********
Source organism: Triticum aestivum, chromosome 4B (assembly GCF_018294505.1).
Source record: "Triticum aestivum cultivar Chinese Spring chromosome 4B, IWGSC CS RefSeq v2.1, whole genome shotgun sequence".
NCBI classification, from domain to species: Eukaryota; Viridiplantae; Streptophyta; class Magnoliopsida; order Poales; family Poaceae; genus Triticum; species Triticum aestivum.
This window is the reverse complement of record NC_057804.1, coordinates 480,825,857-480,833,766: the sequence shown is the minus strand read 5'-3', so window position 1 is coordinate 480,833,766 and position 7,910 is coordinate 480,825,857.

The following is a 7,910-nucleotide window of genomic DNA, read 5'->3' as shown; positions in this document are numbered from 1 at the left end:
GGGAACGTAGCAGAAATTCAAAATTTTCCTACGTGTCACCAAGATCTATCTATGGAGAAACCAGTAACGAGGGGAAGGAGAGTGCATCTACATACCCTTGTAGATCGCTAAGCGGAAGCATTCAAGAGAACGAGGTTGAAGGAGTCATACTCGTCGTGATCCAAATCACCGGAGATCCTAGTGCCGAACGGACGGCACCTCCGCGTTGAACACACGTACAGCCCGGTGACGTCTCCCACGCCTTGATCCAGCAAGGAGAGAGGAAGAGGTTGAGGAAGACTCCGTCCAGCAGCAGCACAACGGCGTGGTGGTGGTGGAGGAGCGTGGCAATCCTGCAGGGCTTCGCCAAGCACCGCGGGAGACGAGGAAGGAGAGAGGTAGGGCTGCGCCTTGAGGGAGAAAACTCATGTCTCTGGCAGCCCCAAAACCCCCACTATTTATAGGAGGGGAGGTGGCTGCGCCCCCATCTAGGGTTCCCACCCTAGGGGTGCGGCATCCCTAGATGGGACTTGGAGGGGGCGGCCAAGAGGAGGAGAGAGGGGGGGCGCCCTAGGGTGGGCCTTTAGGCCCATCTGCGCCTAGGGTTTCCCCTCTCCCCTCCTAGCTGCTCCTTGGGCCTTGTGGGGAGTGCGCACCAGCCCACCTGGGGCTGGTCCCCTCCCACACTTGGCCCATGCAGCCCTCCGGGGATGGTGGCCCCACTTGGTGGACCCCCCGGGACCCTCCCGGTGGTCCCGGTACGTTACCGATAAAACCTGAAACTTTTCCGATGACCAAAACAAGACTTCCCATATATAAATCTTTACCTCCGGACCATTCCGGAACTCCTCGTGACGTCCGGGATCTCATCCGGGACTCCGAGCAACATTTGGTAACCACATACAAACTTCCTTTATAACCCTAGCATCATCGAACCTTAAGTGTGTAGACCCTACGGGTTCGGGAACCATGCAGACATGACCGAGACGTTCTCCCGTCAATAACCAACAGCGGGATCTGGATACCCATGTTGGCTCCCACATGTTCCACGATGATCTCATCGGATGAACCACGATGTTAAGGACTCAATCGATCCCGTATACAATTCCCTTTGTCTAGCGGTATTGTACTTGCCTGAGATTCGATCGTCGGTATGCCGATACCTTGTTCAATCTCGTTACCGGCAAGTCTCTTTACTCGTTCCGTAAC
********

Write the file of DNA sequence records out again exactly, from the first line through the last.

Source organism: Triticum aestivum, chromosome 4B (assembly GCF_018294505.1).
Source record: "Triticum aestivum cultivar Chinese Spring chromosome 4B, IWGSC CS RefSeq v2.1, whole genome shotgun sequence".
NCBI classification, from domain to species: Eukaryota; Viridiplantae; Streptophyta; class Magnoliopsida; order Poales; family Poaceae; genus Triticum; species Triticum aestivum.
This window is the reverse complement of record NC_057804.1, coordinates 480,825,857-480,833,766: the sequence shown is the minus strand read 5'-3', so window position 1 is coordinate 480,833,766 and position 7,910 is coordinate 480,825,857.

The following is a 7,910-nucleotide window of genomic DNA, read 5'->3' as shown; positions in this document are numbered from 1 at the left end:
GGGAACGTAGCAGAAATTCAAAATTTTCCTACGTGTCACCAAGATCTATCTATGGAGAAACCAGTAACGAGGGGAAGGAGAGTGCATCTACATACCCTTGTAGATCGCTAAGCGGAAGCATTCAAGAGAACGAGGTTGAAGGAGTCATACTCGTCGTGATCCAAATCACCGGAGATCCTAGTGCCGAACGGACGGCACCTCCGCGTTGAACACACGTACAGCCCGGTGACGTCTCCCACGCCTTGATCCAGCAAGGAGAGAGGAAGAGGTTGAGGAAGACTCCGTCCAGCAGCAGCACAACGGCGTGGTGGTGGTGGAGGAGCGTGGCAATCCTGCAGGGCTTCGCCAAGCACCGCGGGAGACGAGGAAGGAGAGAGGTAGGGCTGCGCCTTGAGGGAGAAAACTCATGTCTCTGGCAGCCCCAAAACCCCCACTATTTATAGGAGGGGAGGTGGCTGCGCCCCCATCTAGGGTTCCCACCCTAGGGGTGCGGCATCCCTAGATGGGACTTGGAGGGGGCGGCCAAGAGGAGGAGAGAGGGGGGGCGCCCTAGGGTGGGCCTTTAGGCCCATCTGCGCCTAGGGTTTCCCCTCTCCCCTCCTAGCTGCTCCTTGGGCCTTGTGGGGAGTGCGCACCAGCCCACCTGGGGCTGGTCCCCTCCCACACTTGGCCCATGCAGCCCTCCGGGGATGGTGGCCCCACTTGGTGGACCCCCCGGGACCCTCCCGGTGGTCCCGGTACGTTACCGATAAAACCTGAAACTTTTCCGATGACCAAAACAAGACTTCCCATATATAAATCTTTACCTCCGGACCATTCCGGAACTCCTCGTGACGTCCGGGATCTCATCCGGGACTCCGAGCAACATTTGGTAACCACATACAAACTTCCTTTATAACCCTAGCATCATCGAACCTTAAGTGTGTAGACCCTACGGGTTCGGGAACCATGCAGACATGACCGAGACGTTCTCCCGTCAATAACCAACAGCGGGATCTGGATACCCATGTTGGCTCCCACATGTTCCACGATGATCTCATCGGATGAACCACGATGTTAAGGACTCAATCGATCCCGTATACAATTCCCTTTGTCTAGCGGTATTGTACTTGCCTGAGATTCGATCGTCGGTATGCCGATACCTTGTTCAATCTCGTTACCGGCAAGTCTCTTTACTCGTTCCGTAAC